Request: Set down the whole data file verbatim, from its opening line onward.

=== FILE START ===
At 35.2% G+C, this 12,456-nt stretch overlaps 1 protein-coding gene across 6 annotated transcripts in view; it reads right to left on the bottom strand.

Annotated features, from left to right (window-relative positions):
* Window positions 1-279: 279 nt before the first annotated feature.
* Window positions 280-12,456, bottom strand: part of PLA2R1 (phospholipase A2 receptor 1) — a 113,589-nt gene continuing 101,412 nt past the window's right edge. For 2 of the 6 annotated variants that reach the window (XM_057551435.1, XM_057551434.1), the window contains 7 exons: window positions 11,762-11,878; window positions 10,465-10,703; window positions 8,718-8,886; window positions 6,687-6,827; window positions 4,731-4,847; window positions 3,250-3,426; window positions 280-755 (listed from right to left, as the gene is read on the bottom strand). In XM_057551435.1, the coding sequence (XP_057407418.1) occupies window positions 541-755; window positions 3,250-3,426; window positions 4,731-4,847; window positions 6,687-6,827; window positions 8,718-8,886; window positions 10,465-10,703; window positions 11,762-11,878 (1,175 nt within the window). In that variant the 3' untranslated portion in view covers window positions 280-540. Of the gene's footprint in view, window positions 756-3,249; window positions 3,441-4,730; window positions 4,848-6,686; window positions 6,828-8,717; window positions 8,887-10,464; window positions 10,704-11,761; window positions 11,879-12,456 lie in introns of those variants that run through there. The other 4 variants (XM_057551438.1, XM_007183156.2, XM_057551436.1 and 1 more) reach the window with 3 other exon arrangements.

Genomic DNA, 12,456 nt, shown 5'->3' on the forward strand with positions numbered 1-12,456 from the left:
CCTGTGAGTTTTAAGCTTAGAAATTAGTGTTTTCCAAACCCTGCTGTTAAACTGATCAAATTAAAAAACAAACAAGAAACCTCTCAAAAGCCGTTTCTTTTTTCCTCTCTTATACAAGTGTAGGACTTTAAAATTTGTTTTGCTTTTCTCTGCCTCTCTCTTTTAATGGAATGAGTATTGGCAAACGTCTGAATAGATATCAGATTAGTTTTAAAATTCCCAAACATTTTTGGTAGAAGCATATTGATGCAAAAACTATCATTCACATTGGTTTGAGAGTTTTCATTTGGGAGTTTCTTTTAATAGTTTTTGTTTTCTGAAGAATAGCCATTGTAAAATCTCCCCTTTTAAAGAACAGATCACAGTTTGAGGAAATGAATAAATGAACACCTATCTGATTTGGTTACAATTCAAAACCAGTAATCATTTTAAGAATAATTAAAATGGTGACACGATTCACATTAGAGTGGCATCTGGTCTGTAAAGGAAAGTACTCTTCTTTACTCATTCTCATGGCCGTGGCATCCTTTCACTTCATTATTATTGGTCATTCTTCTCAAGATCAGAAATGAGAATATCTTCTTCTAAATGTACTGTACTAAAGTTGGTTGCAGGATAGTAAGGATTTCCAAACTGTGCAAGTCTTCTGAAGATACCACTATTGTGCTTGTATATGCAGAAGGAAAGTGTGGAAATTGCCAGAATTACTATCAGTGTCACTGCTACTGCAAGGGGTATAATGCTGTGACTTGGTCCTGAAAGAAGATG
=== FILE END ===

At 35.2% G+C, this 12,456-nt stretch overlaps 1 protein-coding gene across 6 annotated transcripts in view; it reads right to left on the bottom strand.

Annotated features, from left to right (window-relative positions):
* Window positions 1-279: 279 nt before the first annotated feature.
* Window positions 280-12,456, bottom strand: part of PLA2R1 (phospholipase A2 receptor 1) — a 113,589-nt gene continuing 101,412 nt past the window's right edge. For 2 of the 6 annotated variants that reach the window (XM_057551435.1, XM_057551434.1), the window contains 7 exons: window positions 11,762-11,878; window positions 10,465-10,703; window positions 8,718-8,886; window positions 6,687-6,827; window positions 4,731-4,847; window positions 3,250-3,426; window positions 280-755 (listed from right to left, as the gene is read on the bottom strand). In XM_057551435.1, the coding sequence (XP_057407418.1) occupies window positions 541-755; window positions 3,250-3,426; window positions 4,731-4,847; window positions 6,687-6,827; window positions 8,718-8,886; window positions 10,465-10,703; window positions 11,762-11,878 (1,175 nt within the window). In that variant the 3' untranslated portion in view covers window positions 280-540. Of the gene's footprint in view, window positions 756-3,249; window positions 3,441-4,730; window positions 4,848-6,686; window positions 6,828-8,717; window positions 8,887-10,464; window positions 10,704-11,761; window positions 11,879-12,456 lie in introns of those variants that run through there. The other 4 variants (XM_057551438.1, XM_007183156.2, XM_057551436.1 and 1 more) reach the window with 3 other exon arrangements.

Genomic DNA, 12,456 nt, shown 5'->3' on the forward strand with positions numbered 1-12,456 from the left:
CCTGTGAGTTTTAAGCTTAGAAATTAGTGTTTTCCAAACCCTGCTGTTAAACTGATCAAATTAAAAAACAAACAAGAAACCTCTCAAAAGCCGTTTCTTTTTTCCTCTCTTATACAAGTGTAGGACTTTAAAATTTGTTTTGCTTTTCTCTGCCTCTCTCTTTTAATGGAATGAGTATTGGCAAACGTCTGAATAGATATCAGATTAGTTTTAAAATTCCCAAACATTTTTGGTAGAAGCATATTGATGCAAAAACTATCATTCACATTGGTTTGAGAGTTTTCATTTGGGAGTTTCTTTTAATAGTTTTTGTTTTCTGAAGAATAGCCATTGTAAAATCTCCCCTTTTAAAGAACAGATCACAGTTTGAGGAAATGAATAAATGAACACCTATCTGATTTGGTTACAATTCAAAACCAGTAATCATTTTAAGAATAATTAAAATGGTGACACGATTCACATTAGAGTGGCATCTGGTCTGTAAAGGAAAGTACTCTTCTTTACTCATTCTCATGGCCGTGGCATCCTTTCACTTCATTATTATTGGTCATTCTTCTCAAGATCAGAAATGAGAATATCTTCTTCTAAATGTACTGTACTAAAGTTGGTTGCAGGATAGTAAGGATTTCCAAACTGTGCAAGTCTTCTGAAGATACCACTATTGTGCTTGTATATGCAGAAGGAAAGTGTGGAAATTGCCAGAATTACTATCAGTGTCACTGCTACTGCAAGGGGTATAATGCTGTGACTTGGTCCTGAAAGAAGATG